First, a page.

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Palm oil may still hit RM4,000, says analyst [02-03-2011]  
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MALAYSIAN palm oil may still hit RM4,000 a tonne on tight stocks in the immediate term and as competing soyaoil gets increasingly channeled to the biofuel sector, said Prudential Bache Commodities analyst Anne Frick.

A sell-off last week has left palm oil about 12.5 per cent below the key RM4,000 level, as traders grew concerned over high crude oil prices and the spreading Middle East unrest slowing economic growth.

But higher crude oil prices could increase biodiesel demand for soyaoil in the Americas, leaving less for vegetable oil export markets and increasing demand for palm oil as substitute, Frick said.

"There is a short window of opportunity when palm oil prices could respond to tightening stocks," Frick said in an emailed interview ahead of next week's Bursa Malaysia Palm Oil Conference.

"Beyond that, highs might be made under the leadership of soyabean oil rather than palm oil, which has been leader to date in this bull market."

Palm oil prices have been rallying since the last quarter of 2010 as erratic weather disrupt production, tightening stocks at a time of resilient demand.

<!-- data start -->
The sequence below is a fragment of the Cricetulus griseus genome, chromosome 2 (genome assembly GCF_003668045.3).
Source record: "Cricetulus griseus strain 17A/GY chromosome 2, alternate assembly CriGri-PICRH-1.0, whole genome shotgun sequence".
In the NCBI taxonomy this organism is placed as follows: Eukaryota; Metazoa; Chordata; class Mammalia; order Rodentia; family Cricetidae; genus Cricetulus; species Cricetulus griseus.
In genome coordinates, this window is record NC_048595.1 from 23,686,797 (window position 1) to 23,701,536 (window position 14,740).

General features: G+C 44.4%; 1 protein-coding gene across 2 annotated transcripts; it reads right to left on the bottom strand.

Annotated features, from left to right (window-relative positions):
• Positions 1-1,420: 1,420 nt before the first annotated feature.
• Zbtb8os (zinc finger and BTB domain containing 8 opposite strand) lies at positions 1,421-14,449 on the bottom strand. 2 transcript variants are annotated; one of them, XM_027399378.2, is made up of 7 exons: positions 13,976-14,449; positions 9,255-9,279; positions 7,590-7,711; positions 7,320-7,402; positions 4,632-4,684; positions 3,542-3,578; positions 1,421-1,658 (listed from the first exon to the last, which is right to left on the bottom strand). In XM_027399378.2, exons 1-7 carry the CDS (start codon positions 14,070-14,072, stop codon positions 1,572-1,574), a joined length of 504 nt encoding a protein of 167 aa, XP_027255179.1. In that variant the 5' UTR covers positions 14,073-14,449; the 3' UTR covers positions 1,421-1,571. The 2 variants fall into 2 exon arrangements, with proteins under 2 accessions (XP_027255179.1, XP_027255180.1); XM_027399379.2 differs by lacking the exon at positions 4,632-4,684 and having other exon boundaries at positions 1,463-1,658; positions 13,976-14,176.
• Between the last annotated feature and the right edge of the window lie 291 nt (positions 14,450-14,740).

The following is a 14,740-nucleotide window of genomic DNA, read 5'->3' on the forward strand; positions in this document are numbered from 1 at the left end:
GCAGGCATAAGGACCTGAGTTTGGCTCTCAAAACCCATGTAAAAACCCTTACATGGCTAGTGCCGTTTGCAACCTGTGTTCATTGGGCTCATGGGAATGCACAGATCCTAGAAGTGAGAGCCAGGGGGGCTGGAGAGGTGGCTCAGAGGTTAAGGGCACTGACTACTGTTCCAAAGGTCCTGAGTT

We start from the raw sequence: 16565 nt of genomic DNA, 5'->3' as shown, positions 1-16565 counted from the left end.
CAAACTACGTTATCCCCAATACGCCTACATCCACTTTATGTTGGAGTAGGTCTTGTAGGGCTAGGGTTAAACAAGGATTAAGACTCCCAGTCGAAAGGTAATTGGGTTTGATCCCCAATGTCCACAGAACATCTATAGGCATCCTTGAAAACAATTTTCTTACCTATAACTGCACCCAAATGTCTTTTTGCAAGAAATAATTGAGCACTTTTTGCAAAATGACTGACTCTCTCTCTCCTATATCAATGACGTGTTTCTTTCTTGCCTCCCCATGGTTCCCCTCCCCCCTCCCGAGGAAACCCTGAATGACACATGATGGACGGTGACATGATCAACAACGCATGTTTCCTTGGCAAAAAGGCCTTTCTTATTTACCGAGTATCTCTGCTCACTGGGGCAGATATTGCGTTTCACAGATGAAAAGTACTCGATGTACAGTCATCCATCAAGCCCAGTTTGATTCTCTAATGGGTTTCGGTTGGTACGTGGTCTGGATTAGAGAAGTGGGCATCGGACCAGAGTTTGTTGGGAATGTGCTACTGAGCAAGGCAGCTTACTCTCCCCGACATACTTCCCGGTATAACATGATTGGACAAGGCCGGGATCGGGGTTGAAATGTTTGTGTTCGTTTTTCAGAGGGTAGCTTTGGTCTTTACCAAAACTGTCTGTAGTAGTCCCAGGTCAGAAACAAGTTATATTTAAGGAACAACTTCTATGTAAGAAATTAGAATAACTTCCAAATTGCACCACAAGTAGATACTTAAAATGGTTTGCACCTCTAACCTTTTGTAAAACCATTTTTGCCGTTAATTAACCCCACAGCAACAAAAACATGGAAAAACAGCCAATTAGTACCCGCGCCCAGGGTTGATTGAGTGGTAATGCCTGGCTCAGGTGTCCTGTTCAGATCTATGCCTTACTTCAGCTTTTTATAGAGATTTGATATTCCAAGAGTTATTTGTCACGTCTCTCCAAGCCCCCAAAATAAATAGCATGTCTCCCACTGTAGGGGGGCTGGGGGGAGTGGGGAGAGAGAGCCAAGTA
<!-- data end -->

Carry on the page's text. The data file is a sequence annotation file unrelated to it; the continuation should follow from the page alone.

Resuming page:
Frick said Malaysian palm oil stocks may have not seen their low point yet given the average lag of 2.7 months between the lowest month of output and the lowest month in stocks over the past 28 years.

Malaysia's January production hit its lowest in a year. The market appears to be divided on whether there will be a recovery in February despite heavy rains and floods submerging estates in key growing areas.

Frick said palm oil stocks were likely to recover after the summer of 2011, echoing a scenario raised by other industry analysts that improved supply may help palm olein normalise its discount to soyaoil from the current narrow discounts.

Cash refined, bleached and deodorised palm olein from Malaysia sells at US$1,217.50 (US$1 = RM3.04) a tonne for March, a US$37.50 discount to Argentine soyaoil, Reuters calculations show.

Palm olein normally trades at around a deeper US$100 discount to soyaoil.

Both oils compete for use mostly in cooking oil, which is heavily used in the world's top vegetable oil buyers, India and China.

"I expect palm olein to trade slightly under soyabean oil but not to a normal discount until the summer when palm oil stocks begin to recover and/or crop scare rallies in soyabean boost soyabean oil prices," Frick said.

She said soyabean oil prices could also get a fillip from biodiesel mandates - requiring refiners to blend a certain percentage of biodiesel into their diesel mix - in Brazil and Argentina, the world's No.2 and No.3 soyabean producers after the US.

"Biodiesel mandates are likely to be a key factor in Brazil where it could reduce soyabean oil exports," she said.

"Mandates in Argentina don't have the same volume effect because its population is only one fifth of Brazil's, but if the differential export tax continues, that could keep biodiesel production strong in Argentina."

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